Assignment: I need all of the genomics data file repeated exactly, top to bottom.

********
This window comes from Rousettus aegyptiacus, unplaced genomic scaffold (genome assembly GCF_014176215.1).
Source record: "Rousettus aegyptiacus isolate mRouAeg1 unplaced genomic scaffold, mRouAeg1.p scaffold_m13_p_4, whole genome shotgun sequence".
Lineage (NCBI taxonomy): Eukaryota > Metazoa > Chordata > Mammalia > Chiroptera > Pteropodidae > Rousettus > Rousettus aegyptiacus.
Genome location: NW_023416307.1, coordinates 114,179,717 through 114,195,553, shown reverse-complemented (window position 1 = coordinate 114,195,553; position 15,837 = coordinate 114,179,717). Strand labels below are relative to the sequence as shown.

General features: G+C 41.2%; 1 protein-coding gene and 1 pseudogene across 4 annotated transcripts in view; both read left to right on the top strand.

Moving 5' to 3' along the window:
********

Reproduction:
This window comes from Rousettus aegyptiacus, unplaced genomic scaffold (genome assembly GCF_014176215.1).
Source record: "Rousettus aegyptiacus isolate mRouAeg1 unplaced genomic scaffold, mRouAeg1.p scaffold_m13_p_4, whole genome shotgun sequence".
Lineage (NCBI taxonomy): Eukaryota > Metazoa > Chordata > Mammalia > Chiroptera > Pteropodidae > Rousettus > Rousettus aegyptiacus.
Genome location: NW_023416307.1, coordinates 114,179,717 through 114,195,553, shown reverse-complemented (window position 1 = coordinate 114,195,553; position 15,837 = coordinate 114,179,717). Strand labels below are relative to the sequence as shown.

General features: G+C 41.2%; 1 protein-coding gene and 1 pseudogene across 4 annotated transcripts in view; both read left to right on the top strand.

Moving 5' to 3' along the window: